Dear Mrs. Styles,
After years of Harlequin Historicals that made me think the only past acceptable for romance authors to write about was the Regency time frame, we finally (finally!) seem to be getting more of a range of eras. Praise Him (or Her, if that’s your preference) from whom all blessings flow. When I learned that there is a HH set in Caesar’s Rome and which has a fairly decent cover too, I was out the door to Waldenbooks.
Valens the Thracian is used to bored Roman matrons giving him the eye. So when a young woman makes eye contact with him at the baths, he assumes she wants an afternoon tumble. Julia Antonia didn’t realize that the curiously familiar man had any such ideas and quickly tries to set him straight. They part only to meet again when Valens arrives at her father’s house. To allay senatorial fears that he’s building a private army, Caesar has decided to house his gladiators amongst his clients and extended family and Valens has been quartered with the family of Julius Antonius.
Julia’s horrific former marriage has made her wary of a men in general and a second marriage in particular. But Valens appears to be a different kind of man, despite the fact that his life is one of violence and death. She feels safe with him yet both know that since Valens is a slave, any future they might wish for would be a scandal that would bring shame upon not only Julia but also her family. Their one chance lies in the great games being given by Caesar in honor of his father’s death. If Valens can earn his freedom, he might aspire to Julia’s hand despite the dishonor of his past life.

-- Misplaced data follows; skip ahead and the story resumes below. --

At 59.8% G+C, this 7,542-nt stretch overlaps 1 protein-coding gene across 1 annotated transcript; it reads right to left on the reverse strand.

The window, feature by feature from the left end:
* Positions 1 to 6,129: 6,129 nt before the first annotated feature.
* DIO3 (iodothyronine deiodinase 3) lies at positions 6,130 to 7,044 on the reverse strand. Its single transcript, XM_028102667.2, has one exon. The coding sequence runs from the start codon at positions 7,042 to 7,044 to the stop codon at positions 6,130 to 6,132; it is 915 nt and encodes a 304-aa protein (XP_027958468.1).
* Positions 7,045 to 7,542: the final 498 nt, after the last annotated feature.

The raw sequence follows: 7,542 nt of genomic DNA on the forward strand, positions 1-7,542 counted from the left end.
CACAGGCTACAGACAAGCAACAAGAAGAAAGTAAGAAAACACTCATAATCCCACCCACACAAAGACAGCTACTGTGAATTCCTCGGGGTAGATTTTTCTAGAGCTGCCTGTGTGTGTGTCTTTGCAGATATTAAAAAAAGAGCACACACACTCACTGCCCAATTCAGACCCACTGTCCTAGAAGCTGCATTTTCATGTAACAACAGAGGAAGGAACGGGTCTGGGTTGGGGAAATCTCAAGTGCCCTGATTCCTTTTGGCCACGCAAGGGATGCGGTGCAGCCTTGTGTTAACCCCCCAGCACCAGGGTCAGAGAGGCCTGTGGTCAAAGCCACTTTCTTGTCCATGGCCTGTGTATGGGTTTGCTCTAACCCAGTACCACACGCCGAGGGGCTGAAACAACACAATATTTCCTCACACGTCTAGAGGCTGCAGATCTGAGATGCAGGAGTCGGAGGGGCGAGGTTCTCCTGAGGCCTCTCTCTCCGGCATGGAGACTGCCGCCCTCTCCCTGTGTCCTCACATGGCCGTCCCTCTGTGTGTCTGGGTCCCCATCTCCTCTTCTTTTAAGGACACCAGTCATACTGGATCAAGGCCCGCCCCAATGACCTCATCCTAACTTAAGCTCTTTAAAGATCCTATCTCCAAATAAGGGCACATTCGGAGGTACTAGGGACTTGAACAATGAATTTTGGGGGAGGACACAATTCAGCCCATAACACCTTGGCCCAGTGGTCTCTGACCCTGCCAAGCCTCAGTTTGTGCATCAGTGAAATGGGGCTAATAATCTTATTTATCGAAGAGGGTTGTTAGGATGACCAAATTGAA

I like the fact that history is more than just wallpaper (or in this case a wall fresco) in the story. I do wish that you’d worked some of it in a bit more seamlessly though. Lots of facts are explained to the reader by having various characters spell them out to each other. It’s like me telling Jane, “I’m going to McDonalds, a restaurant which serves burgers, fries and milkshakes.” Jane already knows what McDonalds is and there’s no reason for me to tell her what she would already know.
Valens’ current life is also based on a big misunderstanding. One which he’s had plenty of time to rectify but which stubborn pride forbids. His will to live kept him alive when he was sold into slavery but now he’s too prideful to work out his problems and avoid the risk of dying in the arena? I was even more disbelieving after he met Julia and began to dream of marrying her.
I appreciate the fact that you haven’t made Julia a 21st century woman in a gown and stolla. Her past life and experiences influence how she acts now. She does grow in strength throughout the book and that growth ebbs and flows realistically rather than her turning into Wonder Woman all of a sudden. But she’s a bit more meek than I like my heroines. She might be an interesting character study but I just couldn’t warm to her. And I lost count of the number of times when she thought she should leave Valens’ presence but “couldn’t make her feet move.”
You do make your characters live by the rules and conventions of the day. Slavery and the games were facts of life and everyone accepts them. No one questions whether or not they should own slaves or worries about the effect of the violent games on Roman youth. I had to laugh at the fact that figurines of the famous gladiators were sold to the faithful just as action figures are made today. I guess some things never change.
While I enjoyed reading about something other than Regency Dukes who spy against Boney, I can’t really give this one more than a B-.